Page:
Another creeping buzzword used to fuel the piracy fire. Basically, the idea of entitlement should refer to those who claim that entertainment should be free, so they should be able to pirate whatever they like. They have the nucleus of a point. Entertainment should be free. But most of it already is. You can access the internet for free, and you can download any number of free books, visit any number of free websites, and yes, you can even play an ever-increasing number of free games. Making entertainment free would be a noble goal, but some prefer to charge for it to cover costs, and that’s fine too, as long as nobody gets all uppity about anyone watching them play, or borrowing a copy.
Unfortunately, entitlement is more often used whenever any criticism of the way the industry works is raised, no matter how reasonable. You think that the industry pumps out too many AAA cinematic games? You’re riddled with entitlement. You think that games which basically exist as downloads should cost less than 60 dollars? How’s that entitlement working for you? But these are valid concerns, and we are all entitled to be treated fairly by those companies we choose to patronise. I’m not forced to buy half-finished beef, or have the last pages of a book glued up until I pay again. Why should we expect less from companies with far more scope and ability to be better? It’s no different from the expectation that giving money to a company will entice them to create the games you enjoy. That’s entitlement, too, isn’t it?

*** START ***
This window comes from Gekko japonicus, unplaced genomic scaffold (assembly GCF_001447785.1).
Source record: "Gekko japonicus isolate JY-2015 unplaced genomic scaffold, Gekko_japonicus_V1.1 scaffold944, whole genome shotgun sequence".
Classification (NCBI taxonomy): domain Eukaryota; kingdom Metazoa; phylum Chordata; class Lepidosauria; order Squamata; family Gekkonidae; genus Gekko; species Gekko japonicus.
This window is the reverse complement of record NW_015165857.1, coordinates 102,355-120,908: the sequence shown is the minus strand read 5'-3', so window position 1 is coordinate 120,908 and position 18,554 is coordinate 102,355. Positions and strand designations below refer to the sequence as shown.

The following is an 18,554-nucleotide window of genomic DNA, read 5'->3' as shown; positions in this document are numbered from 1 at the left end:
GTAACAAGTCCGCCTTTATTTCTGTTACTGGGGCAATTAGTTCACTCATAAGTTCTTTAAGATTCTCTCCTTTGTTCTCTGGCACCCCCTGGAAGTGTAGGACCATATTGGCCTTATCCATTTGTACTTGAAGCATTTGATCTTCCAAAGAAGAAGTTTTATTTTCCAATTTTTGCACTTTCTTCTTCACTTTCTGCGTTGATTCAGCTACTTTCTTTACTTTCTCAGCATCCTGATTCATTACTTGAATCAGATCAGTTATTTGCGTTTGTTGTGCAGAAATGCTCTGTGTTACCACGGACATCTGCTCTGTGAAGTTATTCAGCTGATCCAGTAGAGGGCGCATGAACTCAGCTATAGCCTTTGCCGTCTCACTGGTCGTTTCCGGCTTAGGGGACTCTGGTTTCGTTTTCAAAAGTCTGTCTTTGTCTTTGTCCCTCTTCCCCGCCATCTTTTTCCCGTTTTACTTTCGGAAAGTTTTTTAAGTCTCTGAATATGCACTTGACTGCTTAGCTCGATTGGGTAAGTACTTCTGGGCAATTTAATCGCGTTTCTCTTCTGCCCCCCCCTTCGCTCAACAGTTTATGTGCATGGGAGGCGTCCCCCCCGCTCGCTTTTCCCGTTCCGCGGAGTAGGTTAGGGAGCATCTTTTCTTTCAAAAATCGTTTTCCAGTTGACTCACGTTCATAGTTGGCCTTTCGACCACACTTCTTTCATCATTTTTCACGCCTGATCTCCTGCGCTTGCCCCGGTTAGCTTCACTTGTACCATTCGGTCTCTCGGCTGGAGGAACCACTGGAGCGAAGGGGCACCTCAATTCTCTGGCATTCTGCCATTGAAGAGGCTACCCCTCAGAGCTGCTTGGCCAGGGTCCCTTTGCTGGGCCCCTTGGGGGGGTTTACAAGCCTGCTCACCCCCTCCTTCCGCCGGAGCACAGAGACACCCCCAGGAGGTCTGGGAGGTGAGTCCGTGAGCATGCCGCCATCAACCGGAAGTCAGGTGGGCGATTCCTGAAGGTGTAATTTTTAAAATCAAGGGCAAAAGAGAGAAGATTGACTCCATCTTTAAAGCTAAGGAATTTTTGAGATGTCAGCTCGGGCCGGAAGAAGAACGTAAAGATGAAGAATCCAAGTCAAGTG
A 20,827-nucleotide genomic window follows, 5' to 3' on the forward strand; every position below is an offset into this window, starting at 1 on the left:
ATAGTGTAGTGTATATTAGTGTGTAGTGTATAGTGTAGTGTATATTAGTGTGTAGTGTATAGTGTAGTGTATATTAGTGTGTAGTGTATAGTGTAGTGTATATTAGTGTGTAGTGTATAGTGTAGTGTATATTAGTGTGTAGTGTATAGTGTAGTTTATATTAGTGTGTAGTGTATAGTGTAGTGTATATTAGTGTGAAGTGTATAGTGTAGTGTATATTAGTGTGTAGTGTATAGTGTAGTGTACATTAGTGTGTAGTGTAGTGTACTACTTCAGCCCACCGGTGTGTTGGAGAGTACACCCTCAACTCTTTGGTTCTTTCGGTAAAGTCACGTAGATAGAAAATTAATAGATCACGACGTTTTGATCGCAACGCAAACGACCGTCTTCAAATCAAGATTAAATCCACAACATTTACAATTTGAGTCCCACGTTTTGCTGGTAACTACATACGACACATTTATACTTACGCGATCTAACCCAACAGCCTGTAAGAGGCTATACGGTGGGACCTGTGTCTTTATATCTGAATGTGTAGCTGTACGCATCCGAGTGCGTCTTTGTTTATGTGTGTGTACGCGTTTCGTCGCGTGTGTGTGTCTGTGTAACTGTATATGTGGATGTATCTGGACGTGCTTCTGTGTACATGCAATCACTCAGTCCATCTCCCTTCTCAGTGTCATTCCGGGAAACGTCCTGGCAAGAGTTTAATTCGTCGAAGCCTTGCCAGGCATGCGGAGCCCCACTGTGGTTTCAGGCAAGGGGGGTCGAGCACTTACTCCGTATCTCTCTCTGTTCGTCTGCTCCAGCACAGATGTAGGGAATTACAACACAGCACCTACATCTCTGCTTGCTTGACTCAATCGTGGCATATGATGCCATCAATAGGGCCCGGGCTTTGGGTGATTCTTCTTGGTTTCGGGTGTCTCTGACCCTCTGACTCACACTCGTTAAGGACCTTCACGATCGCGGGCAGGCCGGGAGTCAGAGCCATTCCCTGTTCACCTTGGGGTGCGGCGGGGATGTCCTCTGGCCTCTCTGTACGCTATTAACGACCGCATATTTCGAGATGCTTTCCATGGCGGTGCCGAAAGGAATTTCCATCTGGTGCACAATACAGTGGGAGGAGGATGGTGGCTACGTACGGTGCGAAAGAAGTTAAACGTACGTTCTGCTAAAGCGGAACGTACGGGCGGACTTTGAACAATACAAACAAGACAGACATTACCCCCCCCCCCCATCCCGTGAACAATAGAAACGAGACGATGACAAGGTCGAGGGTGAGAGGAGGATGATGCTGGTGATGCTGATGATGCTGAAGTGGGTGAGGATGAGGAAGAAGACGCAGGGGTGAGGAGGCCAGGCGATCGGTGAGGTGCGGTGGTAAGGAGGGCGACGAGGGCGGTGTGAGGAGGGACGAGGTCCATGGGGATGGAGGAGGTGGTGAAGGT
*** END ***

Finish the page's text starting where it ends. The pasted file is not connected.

It seems that entitlement is merely the expectation that a business you endorse won’t suddenly decide to violate your trust with an iron bar, but it seems to be too much to ask. Why do games cost so much, when all you’re paying for is a raw data download? Because the game costs so much to make? In that case, why did you spend so much on PR and cosying-up to the media, and expect us to foot the bill? Besides, as we discussed earlier, the game sales themselves are just the icing on the cake? Who spends 60 fucking dollars on icing?
Rhetorical anger aside, companies aren’t making it easier for anyone, and it seems that publishers are to blame yet again. Theirs are the spiraling costs, the DRM decisions and the utterly malignant crackdown on used games. There seems to be no logical reason why the consumer should pay so far over the odds to keep these bloated money-sinks afloat, just so that they could stand in the way of the developers and the consumers. It might have been a more honest tactic to offer something more than just a download in return for 60 bucks, but they’re in it solely to make money, and there’s more money to be made in DRM solutions than playing fair by Joe Gamer. In an ideal world, the transaction would take place between the developers and the consumers. A developer with the right to stick a few goodies in the game box like an autographed card from a voice actor, or a poster of the team that actually designed the game. Not only would this help to ease the pain of paying so much, but it would help to endear the industry to a public that’s quickly becoming jaded with the whole thing.
Gamers do deserve better, and so do developers. But they’re not going to get that from greedy corporate husks with an eye on the bottom line to the detriment of everything else. Games aren’t always about business. They’re about keeping the customer happy, and they’re about giving control to those who create.
And you have to believe me. I’m the Goddamned Batman.